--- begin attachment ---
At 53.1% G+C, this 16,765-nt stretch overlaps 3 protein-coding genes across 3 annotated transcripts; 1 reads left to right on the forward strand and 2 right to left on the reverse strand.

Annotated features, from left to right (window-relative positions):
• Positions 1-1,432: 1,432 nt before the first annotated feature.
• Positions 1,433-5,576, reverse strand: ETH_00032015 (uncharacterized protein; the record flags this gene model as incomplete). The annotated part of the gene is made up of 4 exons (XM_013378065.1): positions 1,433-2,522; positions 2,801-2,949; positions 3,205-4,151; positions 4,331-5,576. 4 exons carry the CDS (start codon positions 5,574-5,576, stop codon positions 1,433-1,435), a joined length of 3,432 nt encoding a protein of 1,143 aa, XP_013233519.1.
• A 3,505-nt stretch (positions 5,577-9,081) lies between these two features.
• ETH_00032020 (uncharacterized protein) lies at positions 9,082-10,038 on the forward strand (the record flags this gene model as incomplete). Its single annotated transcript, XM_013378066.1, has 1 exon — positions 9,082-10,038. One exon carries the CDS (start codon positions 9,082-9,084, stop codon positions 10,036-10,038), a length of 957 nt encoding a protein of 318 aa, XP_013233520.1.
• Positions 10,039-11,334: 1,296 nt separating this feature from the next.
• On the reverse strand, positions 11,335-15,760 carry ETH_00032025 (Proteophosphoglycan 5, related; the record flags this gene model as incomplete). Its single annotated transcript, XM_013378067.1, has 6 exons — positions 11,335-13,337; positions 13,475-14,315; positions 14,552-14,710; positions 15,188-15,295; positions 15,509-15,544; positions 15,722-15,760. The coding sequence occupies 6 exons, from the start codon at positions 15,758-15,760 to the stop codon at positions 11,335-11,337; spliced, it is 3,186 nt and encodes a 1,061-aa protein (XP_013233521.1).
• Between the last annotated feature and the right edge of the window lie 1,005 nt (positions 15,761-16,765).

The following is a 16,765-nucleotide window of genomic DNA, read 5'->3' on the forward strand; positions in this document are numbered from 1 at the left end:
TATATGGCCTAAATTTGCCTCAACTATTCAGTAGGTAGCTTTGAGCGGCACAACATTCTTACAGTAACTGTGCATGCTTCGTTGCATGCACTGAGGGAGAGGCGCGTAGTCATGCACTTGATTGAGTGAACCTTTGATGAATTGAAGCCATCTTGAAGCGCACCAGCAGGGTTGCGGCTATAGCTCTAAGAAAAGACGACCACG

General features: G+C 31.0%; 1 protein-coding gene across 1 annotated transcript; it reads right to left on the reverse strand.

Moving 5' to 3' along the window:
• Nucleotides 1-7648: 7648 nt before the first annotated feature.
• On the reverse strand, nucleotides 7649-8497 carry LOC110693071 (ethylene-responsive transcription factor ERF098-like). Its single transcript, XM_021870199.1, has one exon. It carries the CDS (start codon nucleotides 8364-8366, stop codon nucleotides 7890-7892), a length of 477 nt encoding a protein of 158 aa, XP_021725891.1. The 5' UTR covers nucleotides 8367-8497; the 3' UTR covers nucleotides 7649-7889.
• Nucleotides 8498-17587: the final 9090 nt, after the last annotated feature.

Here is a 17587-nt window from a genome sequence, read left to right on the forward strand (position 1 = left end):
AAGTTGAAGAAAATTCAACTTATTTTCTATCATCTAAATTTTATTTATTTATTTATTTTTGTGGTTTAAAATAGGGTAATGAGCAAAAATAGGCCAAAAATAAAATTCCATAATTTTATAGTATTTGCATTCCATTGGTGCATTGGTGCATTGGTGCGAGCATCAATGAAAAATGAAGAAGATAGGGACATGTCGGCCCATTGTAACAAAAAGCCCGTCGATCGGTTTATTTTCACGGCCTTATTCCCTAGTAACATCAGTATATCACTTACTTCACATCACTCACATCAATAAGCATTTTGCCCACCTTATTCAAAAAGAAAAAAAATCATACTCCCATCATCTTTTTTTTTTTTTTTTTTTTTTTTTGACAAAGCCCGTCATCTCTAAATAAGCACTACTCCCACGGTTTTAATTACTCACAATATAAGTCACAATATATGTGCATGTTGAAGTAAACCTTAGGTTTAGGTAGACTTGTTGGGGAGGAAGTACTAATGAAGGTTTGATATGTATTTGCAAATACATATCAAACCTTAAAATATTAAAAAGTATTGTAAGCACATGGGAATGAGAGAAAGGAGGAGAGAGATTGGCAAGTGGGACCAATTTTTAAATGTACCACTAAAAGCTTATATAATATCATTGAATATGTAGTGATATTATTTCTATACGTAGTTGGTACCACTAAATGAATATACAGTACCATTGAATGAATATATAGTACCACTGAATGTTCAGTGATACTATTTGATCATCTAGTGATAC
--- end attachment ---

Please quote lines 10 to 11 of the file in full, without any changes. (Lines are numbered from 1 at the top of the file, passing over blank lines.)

The following is a 16,765-nucleotide window of genomic DNA, read 5'->3' on the forward strand; positions in this document are numbered from 1 at the left end:
TATATGGCCTAAATTTGCCTCAACTATTCAGTAGGTAGCTTTGAGCGGCACAACATTCTTACAGTAACTGTGCATGCTTCGTTGCATGCACTGAGGGAGAGGCGCGTAGTCATGCACTTGATTGAGTGAACCTTTGATGAATTGAAGCCATCTTGAAGCGCACCAGCAGGGTTGCGGCTATAGCTCTAAGAAAAGACGACCACG